Identification of tibial stress fractures using therapeutic continuous ultrasound

UNCG Author/Contributor (non-UNCG co-authors, if there are any, appear on document)
David H. Perrin, Former Provost and Executive Vice Chancellor (Creator)
The University of North Carolina at Greensboro (UNCG )
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Abstract: Study Design: One-group discriminant analysis. Objective: To determine whether 1 MHz of continuous ultrasound can identify tibial stress fractures in subjects. Background: Stress fractures can lead to loss of function or to more serious nonunion fractures. Early diagnosis is important to reduce the risk of further injury and to assure a safe return to activity. Therapeutic ultrasound has been reported to be an accessible, less expensive alternative in diagnosing stress fractures compared with other diagnostic techniques. Methods and Measures: Twenty-six subjects (12 men, 20.33 ± 1.37 years; 14 women, 20.78 ± 3.8 years) with unilateral tibia pain for less than 2 weeks volunteered to participate in the study. Continuous, 1 MHz ultrasound was applied to the uninvolved and involved tibias at 7 increasing intensities for 30 seconds each. Subjects completed a visual analog scale after the application of each intensity to assess the pain response to ultrasound. Results from the visual analog scale were compared to magnetic resonance imaging (MRI) findings to determine if continuous ultrasound could predict whether subjects had a normal MRI, increased bone remodeling, or advanced bone remodeling consistent with a stress fracture. Results: Discriminant analysis on the visual analog scale correctly classified subjects into 1 of 3 clinical classification groups in 42.31% of the cases. None of the subjects found to have a stress fracture by MRI were correctly identified by continuous ultrasound. This resulted in a predicted sensitivity of 0% and a predicted specificity of 100%. Conclusions: A protocol using visual analog scores after the application of 1 MHz continuous ultrasound is not sensitive for identifying subjects with tibial stress fractures. J Orthop Sports Phys Ther 2000;30:444-452.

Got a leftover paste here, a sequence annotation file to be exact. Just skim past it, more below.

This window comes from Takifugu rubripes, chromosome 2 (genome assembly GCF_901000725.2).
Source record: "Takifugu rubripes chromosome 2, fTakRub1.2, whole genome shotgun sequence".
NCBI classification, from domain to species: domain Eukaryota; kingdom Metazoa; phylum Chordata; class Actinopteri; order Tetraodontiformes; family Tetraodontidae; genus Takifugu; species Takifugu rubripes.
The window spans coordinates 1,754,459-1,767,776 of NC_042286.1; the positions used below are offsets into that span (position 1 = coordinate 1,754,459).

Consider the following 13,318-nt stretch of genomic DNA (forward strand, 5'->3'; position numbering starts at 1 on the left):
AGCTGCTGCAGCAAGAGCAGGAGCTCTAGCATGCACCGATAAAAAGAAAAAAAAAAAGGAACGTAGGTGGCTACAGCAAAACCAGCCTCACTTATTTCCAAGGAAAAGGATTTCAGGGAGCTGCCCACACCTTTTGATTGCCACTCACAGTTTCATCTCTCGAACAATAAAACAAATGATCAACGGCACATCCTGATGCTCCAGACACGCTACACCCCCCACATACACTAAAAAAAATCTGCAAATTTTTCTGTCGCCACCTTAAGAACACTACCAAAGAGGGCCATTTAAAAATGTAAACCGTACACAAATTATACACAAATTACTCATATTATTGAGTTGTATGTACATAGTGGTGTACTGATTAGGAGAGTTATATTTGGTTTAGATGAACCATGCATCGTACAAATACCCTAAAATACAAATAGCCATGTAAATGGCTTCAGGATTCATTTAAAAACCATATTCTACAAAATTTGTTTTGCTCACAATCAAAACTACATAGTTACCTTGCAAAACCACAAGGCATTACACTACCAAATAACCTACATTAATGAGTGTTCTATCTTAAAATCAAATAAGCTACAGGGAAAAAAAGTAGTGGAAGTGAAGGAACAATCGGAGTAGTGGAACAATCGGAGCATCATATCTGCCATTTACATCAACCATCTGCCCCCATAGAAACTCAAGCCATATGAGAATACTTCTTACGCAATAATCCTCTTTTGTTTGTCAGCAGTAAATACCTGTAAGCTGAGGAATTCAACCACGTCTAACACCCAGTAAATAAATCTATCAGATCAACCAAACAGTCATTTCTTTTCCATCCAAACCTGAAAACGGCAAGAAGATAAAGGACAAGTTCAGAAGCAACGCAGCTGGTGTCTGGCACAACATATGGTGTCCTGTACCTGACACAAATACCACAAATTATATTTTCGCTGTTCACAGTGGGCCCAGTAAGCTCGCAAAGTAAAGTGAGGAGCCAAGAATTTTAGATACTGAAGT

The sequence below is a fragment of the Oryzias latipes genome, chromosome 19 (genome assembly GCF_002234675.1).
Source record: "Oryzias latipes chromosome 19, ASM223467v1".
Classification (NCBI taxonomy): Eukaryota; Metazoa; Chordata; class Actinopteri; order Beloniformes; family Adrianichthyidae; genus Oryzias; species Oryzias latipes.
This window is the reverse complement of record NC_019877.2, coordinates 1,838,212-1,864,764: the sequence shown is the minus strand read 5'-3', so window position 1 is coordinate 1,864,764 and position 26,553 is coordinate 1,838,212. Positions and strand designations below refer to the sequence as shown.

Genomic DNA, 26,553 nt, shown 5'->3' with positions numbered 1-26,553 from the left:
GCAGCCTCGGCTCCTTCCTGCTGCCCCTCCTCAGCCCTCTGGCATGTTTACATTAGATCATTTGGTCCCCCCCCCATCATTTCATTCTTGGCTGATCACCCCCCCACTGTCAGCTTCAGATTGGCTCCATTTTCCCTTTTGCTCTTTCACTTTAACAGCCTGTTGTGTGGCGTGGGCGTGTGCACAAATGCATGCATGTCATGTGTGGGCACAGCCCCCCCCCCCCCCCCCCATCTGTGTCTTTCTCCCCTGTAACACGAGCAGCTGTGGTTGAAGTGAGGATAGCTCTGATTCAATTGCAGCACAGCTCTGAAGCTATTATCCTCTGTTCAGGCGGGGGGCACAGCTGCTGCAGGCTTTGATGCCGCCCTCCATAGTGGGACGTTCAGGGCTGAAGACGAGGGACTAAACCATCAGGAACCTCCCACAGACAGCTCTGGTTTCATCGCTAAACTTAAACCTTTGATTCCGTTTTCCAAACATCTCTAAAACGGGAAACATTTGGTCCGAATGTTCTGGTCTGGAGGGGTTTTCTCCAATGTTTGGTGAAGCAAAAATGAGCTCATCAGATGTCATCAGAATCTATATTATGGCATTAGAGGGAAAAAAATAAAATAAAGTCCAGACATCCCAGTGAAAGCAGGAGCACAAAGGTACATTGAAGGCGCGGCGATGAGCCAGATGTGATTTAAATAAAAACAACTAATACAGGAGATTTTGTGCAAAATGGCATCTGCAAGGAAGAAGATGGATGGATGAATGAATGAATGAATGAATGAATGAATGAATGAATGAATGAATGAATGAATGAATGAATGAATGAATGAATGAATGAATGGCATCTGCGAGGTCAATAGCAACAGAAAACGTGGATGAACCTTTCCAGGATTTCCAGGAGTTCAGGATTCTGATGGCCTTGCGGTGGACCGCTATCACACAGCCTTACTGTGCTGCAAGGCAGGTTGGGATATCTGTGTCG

Additional Information

Journal of Orthopaedic and Sports Physical Therapy, 30:444-452
Language: English
Date: 2000
Bone remodeling, Magnetic resonance, MRI

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